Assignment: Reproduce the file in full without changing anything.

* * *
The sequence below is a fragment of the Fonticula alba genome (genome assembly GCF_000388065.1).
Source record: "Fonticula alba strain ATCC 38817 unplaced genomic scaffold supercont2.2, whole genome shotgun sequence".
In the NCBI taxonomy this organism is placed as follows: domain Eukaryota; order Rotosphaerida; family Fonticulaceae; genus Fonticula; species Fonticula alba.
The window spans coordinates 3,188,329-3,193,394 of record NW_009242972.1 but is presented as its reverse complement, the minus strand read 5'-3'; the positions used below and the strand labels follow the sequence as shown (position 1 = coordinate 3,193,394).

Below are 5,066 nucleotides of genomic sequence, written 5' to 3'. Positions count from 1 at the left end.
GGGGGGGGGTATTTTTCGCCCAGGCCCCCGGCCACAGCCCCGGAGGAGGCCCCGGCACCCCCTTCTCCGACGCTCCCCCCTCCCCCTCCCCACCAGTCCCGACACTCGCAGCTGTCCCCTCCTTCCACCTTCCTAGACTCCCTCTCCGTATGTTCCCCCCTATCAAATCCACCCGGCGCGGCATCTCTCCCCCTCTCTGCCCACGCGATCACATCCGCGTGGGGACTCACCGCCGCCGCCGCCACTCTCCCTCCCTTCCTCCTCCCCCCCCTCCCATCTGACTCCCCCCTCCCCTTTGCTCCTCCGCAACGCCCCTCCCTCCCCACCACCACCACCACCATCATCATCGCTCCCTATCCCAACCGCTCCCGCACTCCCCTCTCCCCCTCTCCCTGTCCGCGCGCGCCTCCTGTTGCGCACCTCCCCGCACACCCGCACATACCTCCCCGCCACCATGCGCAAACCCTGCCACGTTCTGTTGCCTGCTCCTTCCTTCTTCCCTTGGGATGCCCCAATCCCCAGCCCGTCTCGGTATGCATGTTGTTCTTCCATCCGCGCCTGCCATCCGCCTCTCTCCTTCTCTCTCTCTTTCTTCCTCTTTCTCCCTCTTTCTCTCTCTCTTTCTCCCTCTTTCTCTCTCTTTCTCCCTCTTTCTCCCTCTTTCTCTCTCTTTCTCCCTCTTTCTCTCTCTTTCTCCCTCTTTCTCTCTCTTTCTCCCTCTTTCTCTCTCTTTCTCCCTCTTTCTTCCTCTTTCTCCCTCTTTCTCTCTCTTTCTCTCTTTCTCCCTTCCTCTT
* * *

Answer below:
The sequence below is a fragment of the Fonticula alba genome (genome assembly GCF_000388065.1).
Source record: "Fonticula alba strain ATCC 38817 unplaced genomic scaffold supercont2.2, whole genome shotgun sequence".
In the NCBI taxonomy this organism is placed as follows: domain Eukaryota; order Rotosphaerida; family Fonticulaceae; genus Fonticula; species Fonticula alba.
The window spans coordinates 3,188,329-3,193,394 of record NW_009242972.1 but is presented as its reverse complement, the minus strand read 5'-3'; the positions used below and the strand labels follow the sequence as shown (position 1 = coordinate 3,193,394).

Below are 5,066 nucleotides of genomic sequence, written 5' to 3'. Positions count from 1 at the left end.
GGGGGGGGGTATTTTTCGCCCAGGCCCCCGGCCACAGCCCCGGAGGAGGCCCCGGCACCCCCTTCTCCGACGCTCCCCCCTCCCCCTCCCCACCAGTCCCGACACTCGCAGCTGTCCCCTCCTTCCACCTTCCTAGACTCCCTCTCCGTATGTTCCCCCCTATCAAATCCACCCGGCGCGGCATCTCTCCCCCTCTCTGCCCACGCGATCACATCCGCGTGGGGACTCACCGCCGCCGCCGCCACTCTCCCTCCCTTCCTCCTCCCCCCCCTCCCATCTGACTCCCCCCTCCCCTTTGCTCCTCCGCAACGCCCCTCCCTCCCCACCACCACCACCACCATCATCATCGCTCCCTATCCCAACCGCTCCCGCACTCCCCTCTCCCCCTCTCCCTGTCCGCGCGCGCCTCCTGTTGCGCACCTCCCCGCACACCCGCACATACCTCCCCGCCACCATGCGCAAACCCTGCCACGTTCTGTTGCCTGCTCCTTCCTTCTTCCCTTGGGATGCCCCAATCCCCAGCCCGTCTCGGTATGCATGTTGTTCTTCCATCCGCGCCTGCCATCCGCCTCTCTCCTTCTCTCTCTCTTTCTTCCTCTTTCTCCCTCTTTCTCTCTCTCTTTCTCCCTCTTTCTCTCTCTTTCTCCCTCTTTCTCCCTCTTTCTCTCTCTTTCTCCCTCTTTCTCTCTCTTTCTCCCTCTTTCTCTCTCTTTCTCCCTCTTTCTCTCTCTTTCTCCCTCTTTCTTCCTCTTTCTCCCTCTTTCTCTCTCTTTCTCTCTTTCTCCCTTCCTCTT